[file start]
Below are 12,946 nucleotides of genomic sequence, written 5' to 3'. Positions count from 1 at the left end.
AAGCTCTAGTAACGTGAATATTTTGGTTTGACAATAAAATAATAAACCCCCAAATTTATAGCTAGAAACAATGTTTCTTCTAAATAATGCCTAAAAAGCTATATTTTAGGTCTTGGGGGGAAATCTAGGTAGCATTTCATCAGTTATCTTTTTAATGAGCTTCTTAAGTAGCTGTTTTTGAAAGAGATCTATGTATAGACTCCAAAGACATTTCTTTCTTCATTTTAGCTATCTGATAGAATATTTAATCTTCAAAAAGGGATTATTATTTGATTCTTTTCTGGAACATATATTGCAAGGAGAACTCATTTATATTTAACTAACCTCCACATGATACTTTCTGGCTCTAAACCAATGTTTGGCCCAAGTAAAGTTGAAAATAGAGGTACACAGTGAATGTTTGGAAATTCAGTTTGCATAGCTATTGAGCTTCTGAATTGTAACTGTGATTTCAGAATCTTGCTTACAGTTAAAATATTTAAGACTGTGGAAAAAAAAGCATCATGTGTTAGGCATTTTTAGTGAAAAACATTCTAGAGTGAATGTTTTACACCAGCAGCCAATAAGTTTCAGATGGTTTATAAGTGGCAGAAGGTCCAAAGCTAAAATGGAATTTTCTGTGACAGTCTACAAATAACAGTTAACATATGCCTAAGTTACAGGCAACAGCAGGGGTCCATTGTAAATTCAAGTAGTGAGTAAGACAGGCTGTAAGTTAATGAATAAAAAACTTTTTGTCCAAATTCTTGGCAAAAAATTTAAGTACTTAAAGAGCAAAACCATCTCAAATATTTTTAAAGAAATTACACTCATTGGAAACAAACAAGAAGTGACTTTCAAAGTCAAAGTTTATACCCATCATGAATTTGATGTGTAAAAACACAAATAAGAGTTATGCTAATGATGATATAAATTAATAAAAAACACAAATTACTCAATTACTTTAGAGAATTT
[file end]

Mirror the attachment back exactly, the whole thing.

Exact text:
Below are 12,946 nucleotides of genomic sequence, written 5' to 3'. Positions count from 1 at the left end.
AAGCTCTAGTAACGTGAATATTTTGGTTTGACAATAAAATAATAAACCCCCAAATTTATAGCTAGAAACAATGTTTCTTCTAAATAATGCCTAAAAAGCTATATTTTAGGTCTTGGGGGGAAATCTAGGTAGCATTTCATCAGTTATCTTTTTAATGAGCTTCTTAAGTAGCTGTTTTTGAAAGAGATCTATGTATAGACTCCAAAGACATTTCTTTCTTCATTTTAGCTATCTGATAGAATATTTAATCTTCAAAAAGGGATTATTATTTGATTCTTTTCTGGAACATATATTGCAAGGAGAACTCATTTATATTTAACTAACCTCCACATGATACTTTCTGGCTCTAAACCAATGTTTGGCCCAAGTAAAGTTGAAAATAGAGGTACACAGTGAATGTTTGGAAATTCAGTTTGCATAGCTATTGAGCTTCTGAATTGTAACTGTGATTTCAGAATCTTGCTTACAGTTAAAATATTTAAGACTGTGGAAAAAAAAGCATCATGTGTTAGGCATTTTTAGTGAAAAACATTCTAGAGTGAATGTTTTACACCAGCAGCCAATAAGTTTCAGATGGTTTATAAGTGGCAGAAGGTCCAAAGCTAAAATGGAATTTTCTGTGACAGTCTACAAATAACAGTTAACATATGCCTAAGTTACAGGCAACAGCAGGGGTCCATTGTAAATTCAAGTAGTGAGTAAGACAGGCTGTAAGTTAATGAATAAAAAACTTTTTGTCCAAATTCTTGGCAAAAAATTTAAGTACTTAAAGAGCAAAACCATCTCAAATATTTTTAAAGAAATTACACTCATTGGAAACAAACAAGAAGTGACTTTCAAAGTCAAAGTTTATACCCATCATGAATTTGATGTGTAAAAACACAAATAAGAGTTATGCTAATGATGATATAAATTAATAAAAAACACAAATTACTCAATTACTTTAGAGAATTT